Ad fraud such as fake impressions, pirated content and malvertising are costing the US marketing and media industry $8.2 billion a year, according to a pioneer study released by the Interactive Advertising Bureau last week. Fake advertising impressions account for $4.6 billion, or 56 per cent, of the total money wasted each year in the...
Ad fraud such as fake impressions, pirated content and malvertising are costing the US marketing and media industry $8.2 billion a year, according to a pioneer study released by the Interactive Advertising Bureau last week.
Fake advertising impressions account for $4.6 billion, or 56 per cent, of the total money wasted each year in the US digital advertising ecosystem. About 72 per cent of that figure comes from desktop campaigns, while 28 per cent occurs on mobile.
Infringed content costs the industry $2.4 billion a year while malvertising-related activities costs $1.1 billion, with $781 million of that figure related to the uptake of ad-blockers due to internet security concerns.
“No other report in the market today captures the full range and scope of the illicit activities identified and quantified in this study,” said Sherrill Mane, IAB’s senior VP of research, analytics and measurement.
“Its findings should mobilise the entire ecosystem to rally around collective solutions that will protect businesses and consumers.”
NYT decries censorship by Thai printer
The New York Times has criticised Thailand’s limits on press freedom after its international edition was once again censored by its local Thai printer, making it the third such incident to occur since September.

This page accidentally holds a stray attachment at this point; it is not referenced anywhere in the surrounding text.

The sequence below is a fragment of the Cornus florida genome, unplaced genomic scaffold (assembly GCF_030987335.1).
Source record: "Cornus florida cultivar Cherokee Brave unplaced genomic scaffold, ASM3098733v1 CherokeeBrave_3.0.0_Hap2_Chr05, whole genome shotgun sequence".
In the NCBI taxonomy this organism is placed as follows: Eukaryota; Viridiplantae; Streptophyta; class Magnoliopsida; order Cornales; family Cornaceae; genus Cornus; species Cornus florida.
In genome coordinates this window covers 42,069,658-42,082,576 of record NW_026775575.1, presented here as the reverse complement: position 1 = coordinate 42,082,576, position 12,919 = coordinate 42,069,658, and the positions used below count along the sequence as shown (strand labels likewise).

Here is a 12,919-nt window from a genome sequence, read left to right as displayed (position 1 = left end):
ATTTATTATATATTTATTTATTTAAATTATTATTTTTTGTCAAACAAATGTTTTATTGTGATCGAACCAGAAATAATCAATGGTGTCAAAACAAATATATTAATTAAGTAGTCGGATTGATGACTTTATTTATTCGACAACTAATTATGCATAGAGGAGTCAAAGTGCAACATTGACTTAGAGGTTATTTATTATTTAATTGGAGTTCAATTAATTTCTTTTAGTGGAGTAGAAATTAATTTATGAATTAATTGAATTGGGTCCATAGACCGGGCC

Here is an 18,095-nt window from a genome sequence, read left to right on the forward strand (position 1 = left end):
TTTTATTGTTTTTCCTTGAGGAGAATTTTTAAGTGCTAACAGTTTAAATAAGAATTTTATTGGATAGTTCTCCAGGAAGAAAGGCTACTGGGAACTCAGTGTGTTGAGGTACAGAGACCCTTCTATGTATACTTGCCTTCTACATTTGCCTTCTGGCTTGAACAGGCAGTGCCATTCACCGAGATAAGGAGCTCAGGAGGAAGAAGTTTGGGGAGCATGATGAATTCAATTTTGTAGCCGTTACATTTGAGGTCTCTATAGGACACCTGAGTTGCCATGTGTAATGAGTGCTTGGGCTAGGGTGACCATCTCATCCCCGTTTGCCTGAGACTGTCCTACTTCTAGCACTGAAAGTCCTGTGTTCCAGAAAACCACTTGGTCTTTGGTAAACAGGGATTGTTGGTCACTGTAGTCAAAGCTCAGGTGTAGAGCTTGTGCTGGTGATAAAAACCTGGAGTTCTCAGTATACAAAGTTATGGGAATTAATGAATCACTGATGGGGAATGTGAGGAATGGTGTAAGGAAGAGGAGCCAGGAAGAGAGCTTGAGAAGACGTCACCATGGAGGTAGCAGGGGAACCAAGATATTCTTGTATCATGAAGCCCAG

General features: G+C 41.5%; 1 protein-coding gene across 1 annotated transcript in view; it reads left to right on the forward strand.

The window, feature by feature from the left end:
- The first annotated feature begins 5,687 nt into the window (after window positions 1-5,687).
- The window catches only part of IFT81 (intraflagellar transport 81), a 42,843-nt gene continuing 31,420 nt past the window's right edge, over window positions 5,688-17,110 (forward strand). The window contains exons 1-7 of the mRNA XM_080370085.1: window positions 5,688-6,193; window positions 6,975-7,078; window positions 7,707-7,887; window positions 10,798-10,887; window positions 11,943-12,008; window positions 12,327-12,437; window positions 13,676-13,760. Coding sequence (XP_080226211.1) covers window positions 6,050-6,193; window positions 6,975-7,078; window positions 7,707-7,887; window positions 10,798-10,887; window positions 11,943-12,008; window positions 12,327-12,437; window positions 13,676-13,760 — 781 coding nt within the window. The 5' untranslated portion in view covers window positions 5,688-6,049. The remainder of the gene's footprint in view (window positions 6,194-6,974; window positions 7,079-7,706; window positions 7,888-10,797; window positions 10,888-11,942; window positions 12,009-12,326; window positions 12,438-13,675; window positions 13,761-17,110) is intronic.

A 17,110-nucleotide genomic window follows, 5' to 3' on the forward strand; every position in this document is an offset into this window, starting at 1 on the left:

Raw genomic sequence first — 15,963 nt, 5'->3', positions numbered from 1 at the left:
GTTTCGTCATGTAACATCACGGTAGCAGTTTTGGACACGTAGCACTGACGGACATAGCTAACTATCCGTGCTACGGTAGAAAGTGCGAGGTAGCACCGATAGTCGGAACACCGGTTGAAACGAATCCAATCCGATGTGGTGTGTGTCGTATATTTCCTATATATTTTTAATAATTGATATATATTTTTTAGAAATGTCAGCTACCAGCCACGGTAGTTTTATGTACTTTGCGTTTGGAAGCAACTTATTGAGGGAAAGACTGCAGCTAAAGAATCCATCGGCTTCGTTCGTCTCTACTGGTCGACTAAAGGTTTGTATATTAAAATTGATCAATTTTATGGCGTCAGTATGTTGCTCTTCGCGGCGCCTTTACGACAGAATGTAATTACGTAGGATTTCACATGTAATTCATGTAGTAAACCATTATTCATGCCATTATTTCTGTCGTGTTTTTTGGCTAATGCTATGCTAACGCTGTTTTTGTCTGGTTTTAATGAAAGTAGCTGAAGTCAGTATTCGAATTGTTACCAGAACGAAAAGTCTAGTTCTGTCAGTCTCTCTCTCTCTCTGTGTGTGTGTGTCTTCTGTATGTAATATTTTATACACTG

A column about Thailand’s Crown Property Bureau, which manages the financial affairs of the royal family, was removed from NYT’s Friday edition following a similar incident earlier that week.
The column said the bureau was not publically accountable and suggested its assets may constitute as much as $53 billion.
“This second incident in a week clearly demonstrates the regrettable lack of press freedom in the country,” a statement on NYT’s corporate website said.
“Readers in Thailand do not have full and open access to journalism, a fundamental right that should be afforded to all citizens.”
Thailand’s monarchy is a legally sensitive topic and public criticism can result in up to 15 years in prison.
Apple to curate content on News
An Apple News editorial team will select and curate a list of top news stories in its News app as part of the latest update to Apple’s iOS 9 operating system.
The new “Top Stories” feature is expected to be published a couple of times a day, according to MacRumors.
Previously Apple’s News app would tailor content based on the preferences, interests and activity of individual users.
Apple News is also expected to implement integration with internet analytics company comScore, to make the platform more attractive to publishers.
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